Workin' On Our Night Moves

Originally, I was going to take today to instruct you on how to survive a moose attack.  Up north, where these lumbering creatures outnumber us, there is a realistic fear of being found alone in the woods staring at the ugly mug of a half-ton car wreck.  But also on my list was “how to survive a night terror ”, which instantly overtook the moose thing as today’s subject, because a certain someone in my family woke me up last night by launching himself out of bed, screaming fanatically, and pointing at the ceiling with a look of mental chaos in his eyes.  This immediately became the frontrunner. 

When C and I were in college together, I heard stories about how he’d wake up in bed screaming, and how his roommate would run for his phone to call 911.  I should have known that this wasn't normal, but I managed to overlook it.   What can I say - love is blind.  If you’ve never experienced night terrors yourself, or have never slept in the same bed with someone who does, consider yourself lucky.  I really mean it. 

There are a variety of things beyond genetics that can contribute to the likelihood of a person having night terrors.  For example, how sleep deprived are you?  Are you stressed out?  Do you take any medications? 

Have you eaten a heart-stopping plate of chili nachos right before bed? 


These factors trigger a chemical reaction that causes a misfire in the brain and can bring on episodes like ours last night.  These occur during stage 4, or non rapid-eye movement (REM) sleep, which is defined as your first 60 minutes after drifting off.  Night terrors are not nightmares, and can last from five to twenty minutes, during which the sleeper’s eyes may (and in our case do) remain OPEN.  Think on this for a second.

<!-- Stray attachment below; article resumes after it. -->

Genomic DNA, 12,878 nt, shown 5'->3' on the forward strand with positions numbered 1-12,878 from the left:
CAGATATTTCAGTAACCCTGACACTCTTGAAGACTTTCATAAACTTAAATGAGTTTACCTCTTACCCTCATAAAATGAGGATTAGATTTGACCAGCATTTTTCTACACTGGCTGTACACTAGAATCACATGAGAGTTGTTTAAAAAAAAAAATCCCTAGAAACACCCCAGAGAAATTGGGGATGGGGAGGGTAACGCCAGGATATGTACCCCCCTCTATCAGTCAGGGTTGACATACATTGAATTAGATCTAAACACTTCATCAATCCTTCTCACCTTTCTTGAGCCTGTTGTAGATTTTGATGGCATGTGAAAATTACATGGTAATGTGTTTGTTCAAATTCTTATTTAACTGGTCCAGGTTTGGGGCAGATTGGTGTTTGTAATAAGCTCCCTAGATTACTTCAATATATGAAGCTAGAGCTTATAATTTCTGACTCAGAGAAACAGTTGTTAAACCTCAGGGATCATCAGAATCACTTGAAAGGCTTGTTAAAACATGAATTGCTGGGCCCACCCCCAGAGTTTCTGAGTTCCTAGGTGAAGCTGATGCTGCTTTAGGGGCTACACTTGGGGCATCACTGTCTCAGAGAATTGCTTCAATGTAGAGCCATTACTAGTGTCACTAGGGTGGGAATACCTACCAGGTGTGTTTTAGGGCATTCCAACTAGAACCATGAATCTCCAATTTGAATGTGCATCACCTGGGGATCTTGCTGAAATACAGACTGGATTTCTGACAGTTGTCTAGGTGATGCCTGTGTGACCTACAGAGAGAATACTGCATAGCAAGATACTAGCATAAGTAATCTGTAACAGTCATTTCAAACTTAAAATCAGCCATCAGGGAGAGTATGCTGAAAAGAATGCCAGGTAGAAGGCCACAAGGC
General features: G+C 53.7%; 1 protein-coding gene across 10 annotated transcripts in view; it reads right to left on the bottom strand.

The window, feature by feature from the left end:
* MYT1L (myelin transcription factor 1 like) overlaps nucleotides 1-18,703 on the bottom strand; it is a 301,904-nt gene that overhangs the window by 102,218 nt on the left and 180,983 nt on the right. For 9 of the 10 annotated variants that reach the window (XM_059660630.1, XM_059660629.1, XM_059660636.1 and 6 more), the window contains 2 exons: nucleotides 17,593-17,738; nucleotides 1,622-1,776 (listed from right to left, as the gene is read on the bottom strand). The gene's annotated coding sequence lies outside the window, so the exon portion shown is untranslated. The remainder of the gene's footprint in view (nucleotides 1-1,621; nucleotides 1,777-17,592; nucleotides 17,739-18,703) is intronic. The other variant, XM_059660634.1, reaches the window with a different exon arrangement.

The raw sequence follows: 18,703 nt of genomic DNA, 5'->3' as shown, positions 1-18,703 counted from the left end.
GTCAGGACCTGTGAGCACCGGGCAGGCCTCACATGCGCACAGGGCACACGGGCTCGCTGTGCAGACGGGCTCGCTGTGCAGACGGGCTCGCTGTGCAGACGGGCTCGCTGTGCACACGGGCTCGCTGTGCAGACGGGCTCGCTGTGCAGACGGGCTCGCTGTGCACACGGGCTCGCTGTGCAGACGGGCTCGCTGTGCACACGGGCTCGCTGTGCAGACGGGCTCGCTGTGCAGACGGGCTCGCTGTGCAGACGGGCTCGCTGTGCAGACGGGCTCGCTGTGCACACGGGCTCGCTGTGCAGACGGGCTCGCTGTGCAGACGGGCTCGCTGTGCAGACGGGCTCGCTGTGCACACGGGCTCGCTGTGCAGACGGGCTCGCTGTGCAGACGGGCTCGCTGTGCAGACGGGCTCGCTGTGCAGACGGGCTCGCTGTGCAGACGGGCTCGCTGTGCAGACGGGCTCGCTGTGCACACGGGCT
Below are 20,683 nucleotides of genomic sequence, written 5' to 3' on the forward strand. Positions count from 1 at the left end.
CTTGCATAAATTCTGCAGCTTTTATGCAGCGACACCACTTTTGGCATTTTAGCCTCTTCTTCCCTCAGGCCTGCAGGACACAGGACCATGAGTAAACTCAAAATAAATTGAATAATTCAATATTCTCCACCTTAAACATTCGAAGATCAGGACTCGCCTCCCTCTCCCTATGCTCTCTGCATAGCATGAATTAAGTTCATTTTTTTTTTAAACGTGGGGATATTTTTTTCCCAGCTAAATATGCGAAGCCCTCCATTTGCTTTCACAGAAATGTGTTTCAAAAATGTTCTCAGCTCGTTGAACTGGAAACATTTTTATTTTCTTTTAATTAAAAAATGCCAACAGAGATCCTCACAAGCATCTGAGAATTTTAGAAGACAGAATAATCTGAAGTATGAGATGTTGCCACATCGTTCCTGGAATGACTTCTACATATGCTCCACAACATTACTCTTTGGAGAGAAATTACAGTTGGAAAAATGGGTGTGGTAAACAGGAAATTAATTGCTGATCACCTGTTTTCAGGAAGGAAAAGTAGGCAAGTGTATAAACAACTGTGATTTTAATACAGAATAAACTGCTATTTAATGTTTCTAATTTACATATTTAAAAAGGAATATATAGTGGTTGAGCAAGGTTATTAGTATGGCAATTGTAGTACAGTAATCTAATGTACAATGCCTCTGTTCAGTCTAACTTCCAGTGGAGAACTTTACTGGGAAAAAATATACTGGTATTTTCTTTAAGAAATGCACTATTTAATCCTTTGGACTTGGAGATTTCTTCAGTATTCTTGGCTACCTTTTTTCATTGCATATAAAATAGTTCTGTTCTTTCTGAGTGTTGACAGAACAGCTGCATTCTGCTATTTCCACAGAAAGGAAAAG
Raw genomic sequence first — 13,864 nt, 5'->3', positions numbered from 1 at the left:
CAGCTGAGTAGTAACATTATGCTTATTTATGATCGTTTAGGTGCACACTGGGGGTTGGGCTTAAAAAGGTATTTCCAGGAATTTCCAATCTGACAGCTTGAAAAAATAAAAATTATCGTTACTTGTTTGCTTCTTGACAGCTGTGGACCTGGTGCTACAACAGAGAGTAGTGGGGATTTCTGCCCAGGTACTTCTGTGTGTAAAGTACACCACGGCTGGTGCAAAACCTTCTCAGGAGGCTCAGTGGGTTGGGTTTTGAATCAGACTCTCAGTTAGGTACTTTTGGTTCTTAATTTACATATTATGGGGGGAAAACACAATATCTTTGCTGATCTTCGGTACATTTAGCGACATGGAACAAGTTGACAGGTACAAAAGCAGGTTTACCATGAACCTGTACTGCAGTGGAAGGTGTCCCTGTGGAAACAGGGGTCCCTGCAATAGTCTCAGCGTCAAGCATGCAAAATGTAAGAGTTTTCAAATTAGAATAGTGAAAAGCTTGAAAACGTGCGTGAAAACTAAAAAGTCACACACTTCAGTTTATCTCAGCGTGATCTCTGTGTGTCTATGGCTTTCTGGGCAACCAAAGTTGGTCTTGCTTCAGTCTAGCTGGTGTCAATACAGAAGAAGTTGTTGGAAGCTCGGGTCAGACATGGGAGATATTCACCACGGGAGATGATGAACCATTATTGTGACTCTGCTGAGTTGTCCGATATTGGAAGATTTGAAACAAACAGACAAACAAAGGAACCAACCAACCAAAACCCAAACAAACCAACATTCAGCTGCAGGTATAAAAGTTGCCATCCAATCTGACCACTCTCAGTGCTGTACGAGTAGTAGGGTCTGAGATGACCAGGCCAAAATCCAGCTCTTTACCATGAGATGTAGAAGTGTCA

The longer someone’s body is in non-REM sleep, the more intense the night terror will become.  (Not that I’m going to stay up clocking C’s episodes, but my money’s on them being about as far out as you can possibly get before hitting REM.)   Your partner may surge up in bed crying, moaning or screaming.  I’ve only experienced the screaming wake-up, so those of you out there who’ve done the crying/moaning thing, leave a comment and let me know how that is.  Personally, I’d give up the fear of man-eating alien soldiers crashing through my windows in exchange for a few crocodile tears any day.  But please, educate me.  


Maybe a little whimper is worse than I think.

Resources say that a good way to calm someone down from night terror riggor mortis is to gently ease them back into the bed using a soothing voice.  I don’t know who they have to wrangle at night, but there has never been a time that C has melted into my arms and drifted sweetly back to Neverland.  I practically have to go into the kitchen and come back sprinting, arms raised and belly out, like an defensive lineman tackling the quarterback.  My goal during these episodes is not to comfort his dream-induced lunacy, but to slam him back into bed hard enough that he'll let me fall asleep again.  Thankfully, it’s never happened twice in one night, or he'd be in the ER and I'd be explaining some questionable bruising.

My advice for those couples out there who haven’t acquired this life experience yet: buy a pair of brass knuckles and some earplugs and keep them in the bedside table.  Or better yet, go with twin beds.


  1. So... Does this make me a night terrorist?

  2. It's ok, C. M use to sleepwalk and sometimes we'd find her in the dining room. I'm sure you're well aware she also talks in her sleep, and is super fun to mess with.

  3. I know this isn't really funny per se... I mean, what's funny about a night terror? However, I laughed so hard. The whole linebacker thing... mental images :)


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